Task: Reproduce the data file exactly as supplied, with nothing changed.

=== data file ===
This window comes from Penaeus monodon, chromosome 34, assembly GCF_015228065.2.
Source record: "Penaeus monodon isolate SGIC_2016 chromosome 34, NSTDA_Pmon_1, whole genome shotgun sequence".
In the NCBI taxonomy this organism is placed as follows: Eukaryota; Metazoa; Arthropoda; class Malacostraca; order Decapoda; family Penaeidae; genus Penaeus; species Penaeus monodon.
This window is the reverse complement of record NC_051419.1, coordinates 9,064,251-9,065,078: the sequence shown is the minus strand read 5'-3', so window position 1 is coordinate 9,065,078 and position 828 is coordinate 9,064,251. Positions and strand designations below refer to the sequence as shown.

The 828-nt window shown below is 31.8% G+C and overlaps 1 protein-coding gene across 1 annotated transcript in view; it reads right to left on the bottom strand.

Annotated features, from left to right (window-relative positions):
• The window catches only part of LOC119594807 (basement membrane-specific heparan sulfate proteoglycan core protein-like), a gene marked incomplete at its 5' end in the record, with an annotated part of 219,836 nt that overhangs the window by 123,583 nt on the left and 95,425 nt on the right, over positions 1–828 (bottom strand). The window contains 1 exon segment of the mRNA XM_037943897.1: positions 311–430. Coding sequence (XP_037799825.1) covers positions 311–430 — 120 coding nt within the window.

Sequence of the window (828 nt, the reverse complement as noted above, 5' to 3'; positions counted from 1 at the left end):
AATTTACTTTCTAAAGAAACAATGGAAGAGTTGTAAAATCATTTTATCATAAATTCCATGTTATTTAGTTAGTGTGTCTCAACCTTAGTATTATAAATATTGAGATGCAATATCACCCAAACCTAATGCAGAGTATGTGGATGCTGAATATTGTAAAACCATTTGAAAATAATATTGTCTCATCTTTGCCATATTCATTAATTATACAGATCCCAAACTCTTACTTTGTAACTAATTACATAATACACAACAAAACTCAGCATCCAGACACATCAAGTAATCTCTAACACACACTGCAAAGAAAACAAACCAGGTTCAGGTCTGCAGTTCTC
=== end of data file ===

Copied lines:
This window comes from Penaeus monodon, chromosome 34, assembly GCF_015228065.2.
Source record: "Penaeus monodon isolate SGIC_2016 chromosome 34, NSTDA_Pmon_1, whole genome shotgun sequence".
In the NCBI taxonomy this organism is placed as follows: Eukaryota; Metazoa; Arthropoda; class Malacostraca; order Decapoda; family Penaeidae; genus Penaeus; species Penaeus monodon.
This window is the reverse complement of record NC_051419.1, coordinates 9,064,251-9,065,078: the sequence shown is the minus strand read 5'-3', so window position 1 is coordinate 9,065,078 and position 828 is coordinate 9,064,251. Positions and strand designations below refer to the sequence as shown.

The 828-nt window shown below is 31.8% G+C and overlaps 1 protein-coding gene across 1 annotated transcript in view; it reads right to left on the bottom strand.

Annotated features, from left to right (window-relative positions):
• The window catches only part of LOC119594807 (basement membrane-specific heparan sulfate proteoglycan core protein-like), a gene marked incomplete at its 5' end in the record, with an annotated part of 219,836 nt that overhangs the window by 123,583 nt on the left and 95,425 nt on the right, over positions 1–828 (bottom strand). The window contains 1 exon segment of the mRNA XM_037943897.1: positions 311–430. Coding sequence (XP_037799825.1) covers positions 311–430 — 120 coding nt within the window.

Sequence of the window (828 nt, the reverse complement as noted above, 5' to 3'; positions counted from 1 at the left end):
AATTTACTTTCTAAAGAAACAATGGAAGAGTTGTAAAATCATTTTATCATAAATTCCATGTTATTTAGTTAGTGTGTCTCAACCTTAGTATTATAAATATTGAGATGCAATATCACCCAAACCTAATGCAGAGTATGTGGATGCTGAATATTGTAAAACCATTTGAAAATAATATTGTCTCATCTTTGCCATATTCATTAATTATACAGATCCCAAACTCTTACTTTGTAACTAATTACATAATACACAACAAAACTCAGCATCCAGACACATCAAGTAATCTCTAACACACACTGCAAAGAAAACAAACCAGGTTCAGGTCTGCAGTTCTC